Dieppe is taking three businesses to court for refusing to pay fines for violating the city’s bilingual sign law.
The southeastern New Brunswick city is planning to continue its crackdown on companies that are not complying with its bilingual sign bylaw.
The bylaw was passed in May 2010 but the city gave businesses months to comply with the new rules. The city started fining companies in September 2011.
Those that did not follow the new bylaw were fined, but some billboard companies have not paid those fines.
Now the city has decided to take action.
On Wednesday, city lawyers will be in provincial court asking a judge to order the businesses to pay their fines.
50 charges laid
The city has laid a total of 50 charges against the companies.
One is a numbered company. The other two rent billboard signs - CBS Outdoors Canada and Pattison.
The fine for each violation is $140.
None of the companies could be reached Monday for comment.
Dieppe Mayor Jean LeBlanc declined to comment until the case goes before a judge.
Meanwhile, several area residents seem to support the city.
'I think for the small portion of population that you know is still upset because one language is used over another, I think they're living in the stone age.'—John Thompson, Enterprise Greater Moncton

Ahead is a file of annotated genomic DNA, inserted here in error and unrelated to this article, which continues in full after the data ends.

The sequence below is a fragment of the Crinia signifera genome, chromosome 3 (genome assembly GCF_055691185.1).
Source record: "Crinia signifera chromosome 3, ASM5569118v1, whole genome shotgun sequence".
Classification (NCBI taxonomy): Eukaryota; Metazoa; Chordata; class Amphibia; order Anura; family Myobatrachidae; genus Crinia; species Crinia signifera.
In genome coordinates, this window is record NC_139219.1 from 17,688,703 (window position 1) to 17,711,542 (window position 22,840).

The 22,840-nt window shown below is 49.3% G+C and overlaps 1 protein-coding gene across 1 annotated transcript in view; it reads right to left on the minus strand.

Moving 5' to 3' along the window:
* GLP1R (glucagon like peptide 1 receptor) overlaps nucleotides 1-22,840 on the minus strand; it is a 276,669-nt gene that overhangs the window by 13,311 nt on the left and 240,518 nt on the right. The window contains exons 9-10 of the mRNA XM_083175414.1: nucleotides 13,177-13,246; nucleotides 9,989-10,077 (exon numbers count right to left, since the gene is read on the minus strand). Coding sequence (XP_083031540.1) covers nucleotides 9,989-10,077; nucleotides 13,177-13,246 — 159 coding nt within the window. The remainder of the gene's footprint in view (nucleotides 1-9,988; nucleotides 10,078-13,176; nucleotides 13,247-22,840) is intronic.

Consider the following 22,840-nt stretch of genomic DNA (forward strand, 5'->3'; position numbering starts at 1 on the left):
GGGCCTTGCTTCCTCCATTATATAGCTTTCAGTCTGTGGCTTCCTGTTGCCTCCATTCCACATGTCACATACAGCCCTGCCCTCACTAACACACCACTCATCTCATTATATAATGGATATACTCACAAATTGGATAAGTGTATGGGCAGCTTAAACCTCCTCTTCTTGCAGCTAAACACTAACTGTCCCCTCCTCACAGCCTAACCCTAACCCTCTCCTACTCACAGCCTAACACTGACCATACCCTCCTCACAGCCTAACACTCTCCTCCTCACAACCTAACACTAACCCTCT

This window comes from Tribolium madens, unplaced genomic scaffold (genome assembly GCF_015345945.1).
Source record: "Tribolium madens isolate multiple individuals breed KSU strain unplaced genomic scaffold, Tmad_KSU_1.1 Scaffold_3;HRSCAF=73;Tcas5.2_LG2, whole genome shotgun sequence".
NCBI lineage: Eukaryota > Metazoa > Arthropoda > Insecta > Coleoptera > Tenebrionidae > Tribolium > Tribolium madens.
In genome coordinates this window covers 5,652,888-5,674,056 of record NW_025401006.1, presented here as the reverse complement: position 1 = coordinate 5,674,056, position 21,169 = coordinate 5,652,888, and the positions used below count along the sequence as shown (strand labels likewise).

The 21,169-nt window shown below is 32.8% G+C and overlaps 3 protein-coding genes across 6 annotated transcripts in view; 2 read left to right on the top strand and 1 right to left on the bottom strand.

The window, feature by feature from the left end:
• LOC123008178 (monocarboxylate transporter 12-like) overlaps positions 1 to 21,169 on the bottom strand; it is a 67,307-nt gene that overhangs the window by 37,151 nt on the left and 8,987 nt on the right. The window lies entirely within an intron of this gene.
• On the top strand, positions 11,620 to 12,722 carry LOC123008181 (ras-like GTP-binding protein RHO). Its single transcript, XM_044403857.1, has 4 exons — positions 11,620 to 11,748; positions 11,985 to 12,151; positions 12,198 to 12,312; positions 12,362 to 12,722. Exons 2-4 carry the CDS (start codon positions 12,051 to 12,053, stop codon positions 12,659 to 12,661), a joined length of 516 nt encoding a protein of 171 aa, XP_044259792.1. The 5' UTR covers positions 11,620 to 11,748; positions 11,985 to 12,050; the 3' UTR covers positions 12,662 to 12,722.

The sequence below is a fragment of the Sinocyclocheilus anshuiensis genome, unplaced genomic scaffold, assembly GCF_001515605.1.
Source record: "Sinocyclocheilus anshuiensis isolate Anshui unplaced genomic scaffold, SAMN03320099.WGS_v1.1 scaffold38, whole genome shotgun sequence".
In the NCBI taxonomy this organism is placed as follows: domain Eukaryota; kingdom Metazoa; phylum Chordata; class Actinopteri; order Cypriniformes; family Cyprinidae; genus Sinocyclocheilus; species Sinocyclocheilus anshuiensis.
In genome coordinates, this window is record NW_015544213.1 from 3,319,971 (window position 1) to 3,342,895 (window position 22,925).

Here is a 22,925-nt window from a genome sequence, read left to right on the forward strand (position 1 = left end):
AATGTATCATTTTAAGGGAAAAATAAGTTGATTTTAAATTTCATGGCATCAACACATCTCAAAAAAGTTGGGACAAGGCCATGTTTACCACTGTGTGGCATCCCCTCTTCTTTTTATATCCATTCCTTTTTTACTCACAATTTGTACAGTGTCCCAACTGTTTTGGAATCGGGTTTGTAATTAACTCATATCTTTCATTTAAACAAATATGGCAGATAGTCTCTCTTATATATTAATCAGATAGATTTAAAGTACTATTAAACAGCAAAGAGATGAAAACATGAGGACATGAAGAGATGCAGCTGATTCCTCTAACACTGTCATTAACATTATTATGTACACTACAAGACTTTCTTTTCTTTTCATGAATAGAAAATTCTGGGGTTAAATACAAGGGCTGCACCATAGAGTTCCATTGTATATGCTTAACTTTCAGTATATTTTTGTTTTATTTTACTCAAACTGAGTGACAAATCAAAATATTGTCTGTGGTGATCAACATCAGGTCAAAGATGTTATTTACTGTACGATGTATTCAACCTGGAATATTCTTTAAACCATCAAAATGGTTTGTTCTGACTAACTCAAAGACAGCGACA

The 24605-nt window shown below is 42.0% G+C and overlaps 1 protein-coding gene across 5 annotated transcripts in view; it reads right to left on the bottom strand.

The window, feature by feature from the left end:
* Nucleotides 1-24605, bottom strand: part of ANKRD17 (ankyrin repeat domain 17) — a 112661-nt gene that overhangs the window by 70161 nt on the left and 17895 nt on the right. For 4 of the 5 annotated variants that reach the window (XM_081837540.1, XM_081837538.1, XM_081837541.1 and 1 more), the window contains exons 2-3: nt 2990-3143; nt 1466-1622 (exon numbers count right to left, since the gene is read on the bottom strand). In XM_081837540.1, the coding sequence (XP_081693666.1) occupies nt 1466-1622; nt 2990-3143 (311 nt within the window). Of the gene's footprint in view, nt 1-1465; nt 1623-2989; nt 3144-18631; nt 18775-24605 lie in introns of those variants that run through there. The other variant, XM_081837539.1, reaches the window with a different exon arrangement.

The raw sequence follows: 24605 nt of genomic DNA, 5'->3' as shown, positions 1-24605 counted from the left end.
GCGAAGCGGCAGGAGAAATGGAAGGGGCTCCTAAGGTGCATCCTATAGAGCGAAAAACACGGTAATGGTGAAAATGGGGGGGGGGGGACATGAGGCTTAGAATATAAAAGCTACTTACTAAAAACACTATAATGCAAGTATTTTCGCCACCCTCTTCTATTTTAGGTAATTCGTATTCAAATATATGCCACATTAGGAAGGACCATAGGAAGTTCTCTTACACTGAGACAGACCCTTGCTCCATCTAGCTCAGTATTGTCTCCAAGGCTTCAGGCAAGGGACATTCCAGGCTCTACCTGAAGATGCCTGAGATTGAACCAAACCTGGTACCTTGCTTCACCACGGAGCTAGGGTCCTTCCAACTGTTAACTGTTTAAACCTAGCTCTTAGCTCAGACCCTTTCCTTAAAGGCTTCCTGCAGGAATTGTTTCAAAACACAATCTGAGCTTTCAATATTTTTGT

Marie Piers, who doesn't speak English, likes the bilingual signs.
Liliane Laplante agrees. She said she wants to protect the French language.
George Boudreau, however, said he couldn't care less. "As far as I'm concerned, if it's in English it's OK, if it's in French it's OK," he said.
John Thompson, of Enterprise Greater Moncton, said he's surprised it's still an issue.
"We're known as a bilingual community and I think most of us embrace that," he said. "I think for the small portion of population that you know is still upset because one language is used over another, I think they're living in the stone age."
In October, a Dieppe spokesperson said there had been about 80 billboard violations.
The bylaw states that French will have to be either at the top of the sign, above the English text, or on the left of the sign with the English text on the right.
When Dieppe passed its sign bylaw, it did not apply to existing signs or the signs of chain stores.
Dieppe has allowed groups, such as cultural or educational institutions, to request the right to put up French-only or English-only signs.
Dieppe is the fastest growing francophone city in the province with a population of more than 23,000.